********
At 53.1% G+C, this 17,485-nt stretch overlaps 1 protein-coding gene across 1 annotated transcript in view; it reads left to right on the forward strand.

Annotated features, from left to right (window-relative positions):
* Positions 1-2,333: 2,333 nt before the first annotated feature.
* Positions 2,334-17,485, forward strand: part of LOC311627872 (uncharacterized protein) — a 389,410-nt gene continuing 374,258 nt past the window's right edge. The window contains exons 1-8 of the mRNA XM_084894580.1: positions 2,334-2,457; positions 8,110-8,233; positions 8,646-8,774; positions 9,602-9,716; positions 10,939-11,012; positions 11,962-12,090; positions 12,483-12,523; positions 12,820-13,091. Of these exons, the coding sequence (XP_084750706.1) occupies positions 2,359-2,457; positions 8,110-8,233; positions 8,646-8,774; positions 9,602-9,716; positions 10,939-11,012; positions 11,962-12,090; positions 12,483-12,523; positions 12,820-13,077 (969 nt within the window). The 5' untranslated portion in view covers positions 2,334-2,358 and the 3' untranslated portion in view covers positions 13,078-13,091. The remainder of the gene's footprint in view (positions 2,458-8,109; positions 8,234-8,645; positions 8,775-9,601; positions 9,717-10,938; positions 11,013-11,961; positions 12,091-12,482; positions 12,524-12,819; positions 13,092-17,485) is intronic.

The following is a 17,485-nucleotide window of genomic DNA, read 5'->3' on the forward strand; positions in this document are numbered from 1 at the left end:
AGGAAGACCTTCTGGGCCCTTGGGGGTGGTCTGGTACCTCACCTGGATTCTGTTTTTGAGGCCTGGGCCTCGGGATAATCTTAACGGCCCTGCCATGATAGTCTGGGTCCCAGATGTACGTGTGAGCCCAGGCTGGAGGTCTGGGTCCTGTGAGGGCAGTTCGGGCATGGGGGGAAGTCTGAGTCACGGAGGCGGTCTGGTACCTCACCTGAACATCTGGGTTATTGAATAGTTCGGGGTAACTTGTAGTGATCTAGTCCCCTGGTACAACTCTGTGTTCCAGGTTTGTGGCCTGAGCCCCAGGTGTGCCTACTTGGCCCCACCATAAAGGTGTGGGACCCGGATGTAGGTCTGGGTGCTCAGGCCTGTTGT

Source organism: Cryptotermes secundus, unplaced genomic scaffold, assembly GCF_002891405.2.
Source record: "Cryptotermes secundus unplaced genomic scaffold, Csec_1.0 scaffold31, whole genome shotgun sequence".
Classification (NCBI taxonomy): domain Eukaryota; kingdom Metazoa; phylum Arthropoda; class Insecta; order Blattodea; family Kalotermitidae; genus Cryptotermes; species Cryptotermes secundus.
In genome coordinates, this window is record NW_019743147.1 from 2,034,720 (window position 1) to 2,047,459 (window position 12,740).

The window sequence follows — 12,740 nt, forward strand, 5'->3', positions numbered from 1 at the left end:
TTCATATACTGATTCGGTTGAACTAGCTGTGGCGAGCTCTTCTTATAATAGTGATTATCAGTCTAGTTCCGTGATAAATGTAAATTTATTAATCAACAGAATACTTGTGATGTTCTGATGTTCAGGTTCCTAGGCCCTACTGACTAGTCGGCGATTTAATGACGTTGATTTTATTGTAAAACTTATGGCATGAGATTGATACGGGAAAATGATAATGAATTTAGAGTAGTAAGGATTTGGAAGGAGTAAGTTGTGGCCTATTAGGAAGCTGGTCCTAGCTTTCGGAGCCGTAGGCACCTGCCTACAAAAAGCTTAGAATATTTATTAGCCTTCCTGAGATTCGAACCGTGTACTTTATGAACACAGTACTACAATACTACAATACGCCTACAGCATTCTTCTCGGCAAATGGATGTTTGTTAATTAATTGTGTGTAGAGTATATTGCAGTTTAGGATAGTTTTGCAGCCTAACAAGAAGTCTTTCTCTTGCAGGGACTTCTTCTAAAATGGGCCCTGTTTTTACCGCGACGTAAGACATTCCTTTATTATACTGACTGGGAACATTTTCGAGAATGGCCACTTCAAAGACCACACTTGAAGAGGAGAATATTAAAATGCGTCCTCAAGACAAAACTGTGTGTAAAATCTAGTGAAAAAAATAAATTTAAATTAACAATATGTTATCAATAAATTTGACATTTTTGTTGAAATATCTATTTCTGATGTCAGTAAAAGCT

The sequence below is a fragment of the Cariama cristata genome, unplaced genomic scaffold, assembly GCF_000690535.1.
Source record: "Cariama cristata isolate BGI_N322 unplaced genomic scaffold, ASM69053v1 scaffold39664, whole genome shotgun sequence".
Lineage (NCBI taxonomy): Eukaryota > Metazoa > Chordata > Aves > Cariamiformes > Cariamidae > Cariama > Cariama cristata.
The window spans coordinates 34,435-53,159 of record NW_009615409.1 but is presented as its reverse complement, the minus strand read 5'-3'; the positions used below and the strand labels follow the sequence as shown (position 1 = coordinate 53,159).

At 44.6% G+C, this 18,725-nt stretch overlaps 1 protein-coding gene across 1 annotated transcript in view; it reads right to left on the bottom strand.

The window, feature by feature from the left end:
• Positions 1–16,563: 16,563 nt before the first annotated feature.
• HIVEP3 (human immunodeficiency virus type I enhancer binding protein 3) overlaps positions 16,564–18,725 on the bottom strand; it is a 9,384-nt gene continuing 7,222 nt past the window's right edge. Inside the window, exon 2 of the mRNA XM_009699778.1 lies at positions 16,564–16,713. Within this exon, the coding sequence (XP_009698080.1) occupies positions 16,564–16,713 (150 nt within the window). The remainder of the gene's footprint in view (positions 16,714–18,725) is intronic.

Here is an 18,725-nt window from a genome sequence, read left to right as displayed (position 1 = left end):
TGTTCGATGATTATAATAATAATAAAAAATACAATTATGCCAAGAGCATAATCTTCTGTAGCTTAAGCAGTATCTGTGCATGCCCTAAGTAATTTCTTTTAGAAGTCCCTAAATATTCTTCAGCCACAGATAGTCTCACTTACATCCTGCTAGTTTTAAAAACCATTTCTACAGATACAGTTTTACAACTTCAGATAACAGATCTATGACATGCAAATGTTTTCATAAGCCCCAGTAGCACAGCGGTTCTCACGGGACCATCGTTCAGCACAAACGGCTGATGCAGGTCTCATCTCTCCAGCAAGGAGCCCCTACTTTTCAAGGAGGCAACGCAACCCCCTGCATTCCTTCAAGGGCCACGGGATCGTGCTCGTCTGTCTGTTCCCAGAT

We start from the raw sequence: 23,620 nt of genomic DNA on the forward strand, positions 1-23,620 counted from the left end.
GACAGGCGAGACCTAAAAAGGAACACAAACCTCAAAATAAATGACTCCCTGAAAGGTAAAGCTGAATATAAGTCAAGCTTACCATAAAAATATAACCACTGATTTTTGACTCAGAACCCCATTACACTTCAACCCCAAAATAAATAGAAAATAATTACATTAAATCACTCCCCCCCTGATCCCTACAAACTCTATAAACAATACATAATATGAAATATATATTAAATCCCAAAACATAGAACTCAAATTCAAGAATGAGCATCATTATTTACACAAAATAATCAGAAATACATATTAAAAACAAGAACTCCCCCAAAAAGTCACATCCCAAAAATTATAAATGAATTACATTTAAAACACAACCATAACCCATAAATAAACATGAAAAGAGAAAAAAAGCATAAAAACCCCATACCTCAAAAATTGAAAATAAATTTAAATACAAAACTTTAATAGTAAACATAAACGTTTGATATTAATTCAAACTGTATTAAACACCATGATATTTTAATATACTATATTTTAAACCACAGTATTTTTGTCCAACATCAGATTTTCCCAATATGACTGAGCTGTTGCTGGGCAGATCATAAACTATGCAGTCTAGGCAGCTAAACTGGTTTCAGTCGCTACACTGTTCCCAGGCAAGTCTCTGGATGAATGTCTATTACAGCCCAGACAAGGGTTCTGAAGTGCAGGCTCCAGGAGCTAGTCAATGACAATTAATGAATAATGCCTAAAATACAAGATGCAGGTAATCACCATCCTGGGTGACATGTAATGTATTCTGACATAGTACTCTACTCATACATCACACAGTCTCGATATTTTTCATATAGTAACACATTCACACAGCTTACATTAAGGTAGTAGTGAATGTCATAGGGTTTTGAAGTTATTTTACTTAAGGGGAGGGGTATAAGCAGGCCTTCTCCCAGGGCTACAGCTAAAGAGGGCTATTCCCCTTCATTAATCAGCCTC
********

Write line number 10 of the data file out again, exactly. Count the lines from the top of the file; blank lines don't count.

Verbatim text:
In genome coordinates, this window is record NW_019743147.1 from 2,034,720 (window position 1) to 2,047,459 (window position 12,740).